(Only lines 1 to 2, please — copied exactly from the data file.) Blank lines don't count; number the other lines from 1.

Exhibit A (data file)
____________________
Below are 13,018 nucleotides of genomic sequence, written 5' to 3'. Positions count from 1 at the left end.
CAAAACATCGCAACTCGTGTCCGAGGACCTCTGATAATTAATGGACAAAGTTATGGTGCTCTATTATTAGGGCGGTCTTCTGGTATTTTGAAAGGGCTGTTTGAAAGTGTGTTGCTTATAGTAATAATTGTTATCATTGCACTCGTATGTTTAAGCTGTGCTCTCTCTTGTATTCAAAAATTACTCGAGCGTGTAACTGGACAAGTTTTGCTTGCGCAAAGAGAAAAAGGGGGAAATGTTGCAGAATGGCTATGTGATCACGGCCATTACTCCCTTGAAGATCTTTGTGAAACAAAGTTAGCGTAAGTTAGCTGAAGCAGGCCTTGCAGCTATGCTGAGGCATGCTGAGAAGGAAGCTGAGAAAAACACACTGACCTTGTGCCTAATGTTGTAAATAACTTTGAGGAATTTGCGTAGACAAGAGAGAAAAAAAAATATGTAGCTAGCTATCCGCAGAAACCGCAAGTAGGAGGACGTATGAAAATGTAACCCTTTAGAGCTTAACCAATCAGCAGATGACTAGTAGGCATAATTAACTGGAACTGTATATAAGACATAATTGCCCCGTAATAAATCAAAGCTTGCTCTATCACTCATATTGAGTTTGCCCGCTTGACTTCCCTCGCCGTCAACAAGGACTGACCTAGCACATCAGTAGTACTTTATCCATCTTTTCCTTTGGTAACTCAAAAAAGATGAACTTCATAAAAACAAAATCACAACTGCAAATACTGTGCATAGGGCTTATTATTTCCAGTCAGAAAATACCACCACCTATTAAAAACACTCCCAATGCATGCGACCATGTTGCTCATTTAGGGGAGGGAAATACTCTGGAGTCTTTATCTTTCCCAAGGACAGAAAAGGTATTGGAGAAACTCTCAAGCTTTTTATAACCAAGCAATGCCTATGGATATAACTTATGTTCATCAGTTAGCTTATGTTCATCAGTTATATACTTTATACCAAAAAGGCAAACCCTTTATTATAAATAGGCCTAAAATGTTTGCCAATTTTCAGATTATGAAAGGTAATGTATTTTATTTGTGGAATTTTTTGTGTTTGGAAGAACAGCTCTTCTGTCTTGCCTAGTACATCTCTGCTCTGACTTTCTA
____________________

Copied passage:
Below are 13,018 nucleotides of genomic sequence, written 5' to 3'. Positions count from 1 at the left end.
CAAAACATCGCAACTCGTGTCCGAGGACCTCTGATAATTAATGGACAAAGTTATGGTGCTCTATTATTAGGGCGGTCTTCTGGTATTTTGAAAGGGCTGTTTGAAAGTGTGTTGCTTATAGTAATAATTGTTATCATTGCACTCGTATGTTTAAGCTGTGCTCTCTCTTGTATTCAAAAATTACTCGAGCGTGTAACTGGACAAGTTTTGCTTGCGCAAAGAGAAAAAGGGGGAAATGTTGCAGAATGGCTATGTGATCACGGCCATTACTCCCTTGAAGATCTTTGTGAAACAAAGTTAGCGTAAGTTAGCTGAAGCAGGCCTTGCAGCTATGCTGAGGCATGCTGAGAAGGAAGCTGAGAAAAACACACTGACCTTGTGCCTAATGTTGTAAATAACTTTGAGGAATTTGCGTAGACAAGAGAGAAAAAAAAATATGTAGCTAGCTATCCGCAGAAACCGCAAGTAGGAGGACGTATGAAAATGTAACCCTTTAGAGCTTAACCAATCAGCAGATGACTAGTAGGCATAATTAACTGGAACTGTATATAAGACATAATTGCCCCGTAATAAATCAAAGCTTGCTCTATCACTCATATTGAGTTTGCCCGCTTGACTTCCCTCGCCGTCAACAAGGACTGACCTAGCACATCAGTAGTACTTTATCCATCTTTTCCTTTGGTAACTCAAAAAAGATGAACTTCATAAAAACAAAATCACAACTGCAAATACTGTGCATAGGGCTTATTATTTCCAGTCAGAAAATACCACCACCTATTAAAAACACTCCCAATGCATGCGACCATGTTGCTCATTTAGGGGAGGGAAATACTCTGGAGTCTTTATCTTTCCCAAGGACAGAAAAGGTATTGGAGAAACTCTCAAGCTTTTTATAACCAAGCAATGCCTATGGATATAACTTATGTTCATCAGTTAGCTTATGTTCATCAGTTATATACTTTATACCAAAAAGGCAAACCCTTTATTATAAATAGGCCTAAAATGTTTGCCAATTTTCAGATTATGAAAGGTAATGTATTTTATTTGTGGAATTTTTTGTGTTTGGAAGAACAGCTCTTCTGTCTTGCCTAGTACATCTCTGCTCTGACTTTCTA